By: Michael Aun
I was only 21 years old and had just been elected Grand Knight of the Knights of Columbus in Columbia, SC. Council 724 in Columbia had completed construction of a 16-story high rise for the moderate income ambulatory elderly known as Christopher Towers, which still exists today.
I had invited the Supreme Knight of the Knights of Columbus to be our keynote speaker along with Frank McGuire, then head coach of the University of South Carolina Gamecock men’s basketball team.
That began a lengthy relationship with both men. Supreme Knight Dr. John McDevitt recruited me to go to work with the Knights of Columbus Insurance, a company with which I am still affiliated today, some 45+ years later.
I became friends with Coach McGuire until his death in 1994. It was through that casual friendship that I first got to meet his dear friend and protégé, Al McGuire, who was a highly successful coach at Marquette University. Both McGuire’s won National Championships, Frank at the University of North Carolina and Al at Marquette University. Each are in the Naismith Basketball Hall of Fame.
Al and I actually became acquainted when we shared the platform together in the late seventies as we spoke to the Columbia, SC Sales & Marketing Executives. We would occasionally cross paths over the years, speaking together to a number of groups, as we shared agents. It was through Al that I met the legendary John Wooden, the “Wizard of Westwood,” who coached at UCLA during its heyday.
Today’s millennial generation will not know these men. Unless you are a Baby Boomer, only then would you be acquainted with any of these men.
All three of these men were so quotable, but I spent the most time with Al McGuire. I literally have pages of journal notes of his quotes from speeches over the years.
We were in Maui one year speaking together at an incentive program for an insurance company. “Help one kid at a time. He’ll go back and help a few more.” He was speaking to managers and this was his way of reaching them.
Some of the many Al McGuire quotes I have come to love. “I think everyone should go to college and get a degree and then spend six months as a bartender and six months as a cabdriver. Then they would really be educated.”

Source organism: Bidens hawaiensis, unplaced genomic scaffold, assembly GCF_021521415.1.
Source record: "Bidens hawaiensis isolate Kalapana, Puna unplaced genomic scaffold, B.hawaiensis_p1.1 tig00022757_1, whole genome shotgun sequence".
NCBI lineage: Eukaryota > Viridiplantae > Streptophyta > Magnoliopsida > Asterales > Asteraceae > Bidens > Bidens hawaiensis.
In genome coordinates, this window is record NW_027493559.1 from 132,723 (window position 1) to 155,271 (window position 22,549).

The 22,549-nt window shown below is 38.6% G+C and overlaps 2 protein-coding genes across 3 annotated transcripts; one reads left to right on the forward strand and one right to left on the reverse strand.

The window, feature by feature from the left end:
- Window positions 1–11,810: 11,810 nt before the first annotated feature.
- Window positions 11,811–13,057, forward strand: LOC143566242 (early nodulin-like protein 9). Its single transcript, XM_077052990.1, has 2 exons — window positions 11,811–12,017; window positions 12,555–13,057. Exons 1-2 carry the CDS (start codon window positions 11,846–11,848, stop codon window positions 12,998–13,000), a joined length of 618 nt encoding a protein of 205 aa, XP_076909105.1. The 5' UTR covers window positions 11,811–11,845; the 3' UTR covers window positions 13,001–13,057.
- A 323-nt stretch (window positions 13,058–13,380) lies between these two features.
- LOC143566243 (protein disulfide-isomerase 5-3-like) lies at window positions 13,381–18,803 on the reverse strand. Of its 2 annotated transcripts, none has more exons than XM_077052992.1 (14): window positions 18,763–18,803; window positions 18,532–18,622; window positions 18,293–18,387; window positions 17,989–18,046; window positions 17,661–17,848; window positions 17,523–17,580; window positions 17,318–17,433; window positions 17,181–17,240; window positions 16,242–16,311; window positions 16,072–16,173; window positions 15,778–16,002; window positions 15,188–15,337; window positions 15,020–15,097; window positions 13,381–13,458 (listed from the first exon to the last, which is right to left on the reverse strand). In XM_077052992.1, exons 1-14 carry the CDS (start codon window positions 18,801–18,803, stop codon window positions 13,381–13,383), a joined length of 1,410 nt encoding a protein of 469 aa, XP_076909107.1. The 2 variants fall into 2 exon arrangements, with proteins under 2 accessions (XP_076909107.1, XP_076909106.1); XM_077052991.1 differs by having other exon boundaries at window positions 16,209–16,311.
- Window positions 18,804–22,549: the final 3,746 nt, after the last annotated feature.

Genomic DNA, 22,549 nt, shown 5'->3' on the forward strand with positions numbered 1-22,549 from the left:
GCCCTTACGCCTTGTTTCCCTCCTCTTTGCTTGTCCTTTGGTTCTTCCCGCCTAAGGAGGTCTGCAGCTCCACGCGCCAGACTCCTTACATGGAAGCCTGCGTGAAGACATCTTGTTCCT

Winning: “I went into a restaurant one night and ordered lobster, and the waiter brought me one with a claw missing. I called him over and told him about it. He told me that in the back there’s a tank they keep the lobsters in and while they’re in there, they fight and sometimes one loses a claw. I told him ‘then bring me a winner.’”
Humor: “The only mystery in life is why the kamikaze pilots wore helmets.”
Recruiting: “My rule was I wouldn’t recruit a kid if he had grass in front of his house. That’s not my world. My world has a cracked sidewalk.”
Academics: “Remember, half the doctors in this country graduated in the bottom half of their class.”
Fans: “Every obnoxious fan has a wife at home that dominates him.”
Living life: “Live every day as if it were Saturday night.”
Winning: “Winning is overrated. The only time it is really important is in surgery and war.”
Life: “We rush for the stars as we crawl toward our graves.”
Playing defense: “It bothers me that the average fan, the average sportswriter for that matter, pays so much attention to what’s in a box score. A box score does not properly represent the most important thing – team play. It shows some guy scoring 27 points, but it doesn’t show that my 27-point man let his guy score 30.”
Leaving: “I had my moment on the stage. The trick in life is to know when to leave.”
Scoring: “If winning weren’t important nobody would keep score.”
Reality: “The world is run by C students.”
Regret: “The next time I will cry is when I die. My life has been that beautiful.”
Intelligence: “You measure a player from the head up.”
“Behind the Mike” appears in 1,500+ publications in 41 countries.